Limerick and Limericks

How to Write Limericks

A Limerick is a simple and short poem consisting of five anapaestic lines.

1. Begin by thinking of some funny place names, names, or situations.

2. Make a note of several options for funny place names, peoples names or situations.

3. Read through our selection of Limericks for inspiration, we have covered a variety of subjects. We have included Limericks about Love, Kids, Valentines, Animals, Rude and many more........

4. Write your five line Limerick remembering the 'a a b b a' rule. (The lines in a limerick should have a strict (aabba) rhyme.)5. The final line of a limerick should be the 'Punch Line'

6. Test how your Limerick sounds by practicing the rhythm by snapping your fingers or by clapping you hands.

 

The following limerick is an example written by Edward Lear who popularized limericks in the 19th century, although he did not use the word 'Limerick'.

In his 1872 book, he called his poems "nonsense rhymes" and "nonsense pictures and rhymes" but these rhymes are today referred to as Limericks. The pictures or illustrations in Lear's books were just as important as the rhymes. 

There was a Young Lady of Clare,
Who was sadly pursued by a bear;
When she found she was tired,
She abruptly expired,
That unfortunate Lady of Clare.

 

How To Write Limericks - Edward Lear

Edward Lear's Book of Nonsense included the poetry form of Limericks. His work with limericks weren't in any way indecent and his books proved to be extremely popular in the nineteenth century and this was contributed to by the humorous magazine Punch which started printing examples of limericks leading to a craze by its readers.

The first edition of Edward Lear's Book of Nonsense was published by Thomas McLean on 10th February 1846. There were altogether seventy-two limericks in two volumes which sold at 3s 6d each. These limericks have proven to be extremely popular with children.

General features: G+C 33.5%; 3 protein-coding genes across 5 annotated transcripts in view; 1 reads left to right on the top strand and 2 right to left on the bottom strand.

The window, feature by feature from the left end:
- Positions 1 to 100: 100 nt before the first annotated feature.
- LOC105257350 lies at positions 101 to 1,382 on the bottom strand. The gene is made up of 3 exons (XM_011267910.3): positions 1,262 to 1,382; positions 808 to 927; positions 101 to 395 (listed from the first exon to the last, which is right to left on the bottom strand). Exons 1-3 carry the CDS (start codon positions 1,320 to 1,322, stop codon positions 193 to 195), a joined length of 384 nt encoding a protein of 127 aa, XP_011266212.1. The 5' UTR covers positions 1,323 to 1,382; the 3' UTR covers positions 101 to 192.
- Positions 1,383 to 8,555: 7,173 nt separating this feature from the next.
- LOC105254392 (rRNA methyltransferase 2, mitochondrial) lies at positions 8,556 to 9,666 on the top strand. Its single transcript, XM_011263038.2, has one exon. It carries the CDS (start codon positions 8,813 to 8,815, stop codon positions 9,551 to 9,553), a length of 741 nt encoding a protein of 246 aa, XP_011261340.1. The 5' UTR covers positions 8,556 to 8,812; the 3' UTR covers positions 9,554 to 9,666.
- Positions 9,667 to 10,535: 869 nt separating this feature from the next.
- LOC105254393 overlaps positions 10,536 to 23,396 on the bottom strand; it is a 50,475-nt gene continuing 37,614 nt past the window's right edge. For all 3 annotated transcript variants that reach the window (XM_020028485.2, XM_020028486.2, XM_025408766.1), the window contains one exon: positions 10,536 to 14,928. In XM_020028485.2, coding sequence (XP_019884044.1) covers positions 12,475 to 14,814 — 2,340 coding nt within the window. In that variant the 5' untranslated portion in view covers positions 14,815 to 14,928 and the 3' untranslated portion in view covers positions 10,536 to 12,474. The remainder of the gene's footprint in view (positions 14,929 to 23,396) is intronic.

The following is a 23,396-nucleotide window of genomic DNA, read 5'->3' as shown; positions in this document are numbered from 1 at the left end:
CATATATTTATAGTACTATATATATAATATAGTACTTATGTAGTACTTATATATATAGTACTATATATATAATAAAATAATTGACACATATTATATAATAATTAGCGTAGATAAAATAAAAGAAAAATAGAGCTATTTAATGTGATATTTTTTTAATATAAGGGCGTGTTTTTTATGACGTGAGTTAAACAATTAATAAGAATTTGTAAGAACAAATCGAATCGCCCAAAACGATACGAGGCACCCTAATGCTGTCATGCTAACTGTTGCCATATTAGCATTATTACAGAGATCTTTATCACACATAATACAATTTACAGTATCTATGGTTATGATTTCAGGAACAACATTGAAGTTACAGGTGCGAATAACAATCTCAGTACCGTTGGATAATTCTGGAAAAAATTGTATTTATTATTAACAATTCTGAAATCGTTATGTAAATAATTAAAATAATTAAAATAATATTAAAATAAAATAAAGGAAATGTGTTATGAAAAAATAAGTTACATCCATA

How To Write Limericks - Origins
The word 'Limerick' is thought to have come from the Irish town of Limerick. The word is thought to originate from the pub song or tavern chorus based on the refrain "Will you come up to Limerick?" where, of course, such bawdy songs or 'Limericks' were sung. Limericks were used in Nursery Rhymes and other poems for children. For example:


Hickory dickory dock
The mouse ran up the clock
The clock struck one
The mouse ran down
Hickory dickory dock

How To Write Limericks - The Number of Lines
Today's limericks are short poetry compositions that consist of five lines. They can however be arranged on the page as three or four lines but the lines must conform to the 'aabba' rhyme in order for them to be classed as a limerick instead of a poem.

As in other types of humorous poetry, the 'a' rhymes are required to have three beats, the 'b' rhymes two beats, and the rhythm is predominantly anapestic.  Anapestic is a metrical foot used in formal poetry - made up of two short syllables that are followed by a long syllable. The word 'Anapestic' comes from the Greek 'to strike'.

How To Write Limericks
Limericks are short and relatively easy to write. They were often composed by the working classes and often sexual or obscene in nature. The writers were often drunks who composed these rhymes in British pubs and taverns of the fifteenth, sixteenth and seventeenth centuries.

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